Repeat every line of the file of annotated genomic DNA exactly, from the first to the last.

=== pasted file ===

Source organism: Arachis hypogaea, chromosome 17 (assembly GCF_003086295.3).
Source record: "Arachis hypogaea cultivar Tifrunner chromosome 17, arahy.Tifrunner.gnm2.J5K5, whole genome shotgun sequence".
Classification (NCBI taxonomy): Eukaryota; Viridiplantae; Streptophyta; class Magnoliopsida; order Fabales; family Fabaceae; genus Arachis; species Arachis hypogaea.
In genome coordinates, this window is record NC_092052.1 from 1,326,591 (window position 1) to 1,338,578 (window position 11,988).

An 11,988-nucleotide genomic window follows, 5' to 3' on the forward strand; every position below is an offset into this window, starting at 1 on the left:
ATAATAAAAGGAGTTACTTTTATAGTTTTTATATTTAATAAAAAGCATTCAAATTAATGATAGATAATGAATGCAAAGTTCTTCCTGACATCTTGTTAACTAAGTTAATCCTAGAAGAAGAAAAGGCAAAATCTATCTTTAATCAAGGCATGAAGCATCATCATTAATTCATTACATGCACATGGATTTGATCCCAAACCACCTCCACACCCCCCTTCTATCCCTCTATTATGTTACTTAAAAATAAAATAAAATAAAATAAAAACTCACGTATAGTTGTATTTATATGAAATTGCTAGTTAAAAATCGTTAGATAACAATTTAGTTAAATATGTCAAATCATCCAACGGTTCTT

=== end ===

Source organism: Arachis hypogaea, chromosome 17 (assembly GCF_003086295.3).
Source record: "Arachis hypogaea cultivar Tifrunner chromosome 17, arahy.Tifrunner.gnm2.J5K5, whole genome shotgun sequence".
Classification (NCBI taxonomy): Eukaryota; Viridiplantae; Streptophyta; class Magnoliopsida; order Fabales; family Fabaceae; genus Arachis; species Arachis hypogaea.
In genome coordinates, this window is record NC_092052.1 from 1,326,591 (window position 1) to 1,338,578 (window position 11,988).

An 11,988-nucleotide genomic window follows, 5' to 3' on the forward strand; every position below is an offset into this window, starting at 1 on the left:
ATAATAAAAGGAGTTACTTTTATAGTTTTTATATTTAATAAAAAGCATTCAAATTAATGATAGATAATGAATGCAAAGTTCTTCCTGACATCTTGTTAACTAAGTTAATCCTAGAAGAAGAAAAGGCAAAATCTATCTTTAATCAAGGCATGAAGCATCATCATTAATTCATTACATGCACATGGATTTGATCCCAAACCACCTCCACACCCCCCTTCTATCCCTCTATTATGTTACTTAAAAATAAAATAAAATAAAATAAAAACTCACGTATAGTTGTATTTATATGAAATTGCTAGTTAAAAATCGTTAGATAACAATTTAGTTAAATATGTCAAATCATCCAACGGTTCTT